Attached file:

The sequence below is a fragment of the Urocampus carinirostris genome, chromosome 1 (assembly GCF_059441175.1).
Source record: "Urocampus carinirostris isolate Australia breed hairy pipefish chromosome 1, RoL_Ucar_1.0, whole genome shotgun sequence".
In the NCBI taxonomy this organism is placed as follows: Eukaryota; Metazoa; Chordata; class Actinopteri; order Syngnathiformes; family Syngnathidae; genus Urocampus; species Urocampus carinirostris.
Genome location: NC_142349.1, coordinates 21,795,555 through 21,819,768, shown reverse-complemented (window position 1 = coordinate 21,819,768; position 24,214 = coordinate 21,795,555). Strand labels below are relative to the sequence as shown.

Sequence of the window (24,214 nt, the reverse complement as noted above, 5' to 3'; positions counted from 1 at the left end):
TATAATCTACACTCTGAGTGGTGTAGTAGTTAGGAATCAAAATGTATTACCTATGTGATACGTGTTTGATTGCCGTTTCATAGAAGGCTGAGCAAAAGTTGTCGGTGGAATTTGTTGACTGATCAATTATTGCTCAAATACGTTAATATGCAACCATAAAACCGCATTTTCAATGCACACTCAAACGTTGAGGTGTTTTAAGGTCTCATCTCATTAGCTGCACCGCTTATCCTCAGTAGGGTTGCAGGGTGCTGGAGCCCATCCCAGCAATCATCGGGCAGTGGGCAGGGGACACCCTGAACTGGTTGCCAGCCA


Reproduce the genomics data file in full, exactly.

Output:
The sequence below is a fragment of the Urocampus carinirostris genome, chromosome 1 (assembly GCF_059441175.1).
Source record: "Urocampus carinirostris isolate Australia breed hairy pipefish chromosome 1, RoL_Ucar_1.0, whole genome shotgun sequence".
In the NCBI taxonomy this organism is placed as follows: Eukaryota; Metazoa; Chordata; class Actinopteri; order Syngnathiformes; family Syngnathidae; genus Urocampus; species Urocampus carinirostris.
Genome location: NC_142349.1, coordinates 21,795,555 through 21,819,768, shown reverse-complemented (window position 1 = coordinate 21,819,768; position 24,214 = coordinate 21,795,555). Strand labels below are relative to the sequence as shown.

Sequence of the window (24,214 nt, the reverse complement as noted above, 5' to 3'; positions counted from 1 at the left end):
TATAATCTACACTCTGAGTGGTGTAGTAGTTAGGAATCAAAATGTATTACCTATGTGATACGTGTTTGATTGCCGTTTCATAGAAGGCTGAGCAAAAGTTGTCGGTGGAATTTGTTGACTGATCAATTATTGCTCAAATACGTTAATATGCAACCATAAAACCGCATTTTCAATGCACACTCAAACGTTGAGGTGTTTTAAGGTCTCATCTCATTAGCTGCACCGCTTATCCTCAGTAGGGTTGCAGGGTGCTGGAGCCCATCCCAGCAATCATCGGGCAGTGGGCAGGGGACACCCTGAACTGGTTGCCAGCCA